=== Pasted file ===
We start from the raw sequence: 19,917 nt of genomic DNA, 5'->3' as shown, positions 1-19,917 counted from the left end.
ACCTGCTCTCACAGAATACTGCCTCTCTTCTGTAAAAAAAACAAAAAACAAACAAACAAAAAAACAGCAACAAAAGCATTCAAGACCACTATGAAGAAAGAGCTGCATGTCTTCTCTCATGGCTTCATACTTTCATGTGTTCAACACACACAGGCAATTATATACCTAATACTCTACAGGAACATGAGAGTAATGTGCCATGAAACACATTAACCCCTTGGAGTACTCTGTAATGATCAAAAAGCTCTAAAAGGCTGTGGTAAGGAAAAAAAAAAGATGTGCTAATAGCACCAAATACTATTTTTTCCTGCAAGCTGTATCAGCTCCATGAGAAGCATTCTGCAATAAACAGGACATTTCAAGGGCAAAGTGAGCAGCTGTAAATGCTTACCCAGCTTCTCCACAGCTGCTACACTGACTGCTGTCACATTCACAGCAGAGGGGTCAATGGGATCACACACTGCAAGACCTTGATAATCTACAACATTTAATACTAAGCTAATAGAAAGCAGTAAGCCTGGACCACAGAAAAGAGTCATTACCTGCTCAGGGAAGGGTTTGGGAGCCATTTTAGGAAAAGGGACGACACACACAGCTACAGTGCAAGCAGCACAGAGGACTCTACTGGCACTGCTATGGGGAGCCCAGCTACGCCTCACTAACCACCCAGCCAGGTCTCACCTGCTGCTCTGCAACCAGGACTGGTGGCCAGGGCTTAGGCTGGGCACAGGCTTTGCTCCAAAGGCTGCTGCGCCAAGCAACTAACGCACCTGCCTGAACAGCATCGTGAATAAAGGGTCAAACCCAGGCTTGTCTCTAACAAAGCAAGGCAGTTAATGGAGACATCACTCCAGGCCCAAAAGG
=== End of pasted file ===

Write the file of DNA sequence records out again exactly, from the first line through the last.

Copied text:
We start from the raw sequence: 19,917 nt of genomic DNA, 5'->3' as shown, positions 1-19,917 counted from the left end.
ACCTGCTCTCACAGAATACTGCCTCTCTTCTGTAAAAAAAACAAAAAACAAACAAACAAAAAAACAGCAACAAAAGCATTCAAGACCACTATGAAGAAAGAGCTGCATGTCTTCTCTCATGGCTTCATACTTTCATGTGTTCAACACACACAGGCAATTATATACCTAATACTCTACAGGAACATGAGAGTAATGTGCCATGAAACACATTAACCCCTTGGAGTACTCTGTAATGATCAAAAAGCTCTAAAAGGCTGTGGTAAGGAAAAAAAAAAGATGTGCTAATAGCACCAAATACTATTTTTTCCTGCAAGCTGTATCAGCTCCATGAGAAGCATTCTGCAATAAACAGGACATTTCAAGGGCAAAGTGAGCAGCTGTAAATGCTTACCCAGCTTCTCCACAGCTGCTACACTGACTGCTGTCACATTCACAGCAGAGGGGTCAATGGGATCACACACTGCAAGACCTTGATAATCTACAACATTTAATACTAAGCTAATAGAAAGCAGTAAGCCTGGACCACAGAAAAGAGTCATTACCTGCTCAGGGAAGGGTTTGGGAGCCATTTTAGGAAAAGGGACGACACACACAGCTACAGTGCAAGCAGCACAGAGGACTCTACTGGCACTGCTATGGGGAGCCCAGCTACGCCTCACTAACCACCCAGCCAGGTCTCACCTGCTGCTCTGCAACCAGGACTGGTGGCCAGGGCTTAGGCTGGGCACAGGCTTTGCTCCAAAGGCTGCTGCGCCAAGCAACTAACGCACCTGCCTGAACAGCATCGTGAATAAAGGGTCAAACCCAGGCTTGTCTCTAACAAAGCAAGGCAGTTAATGGAGACATCACTCCAGGCCCAAAAGG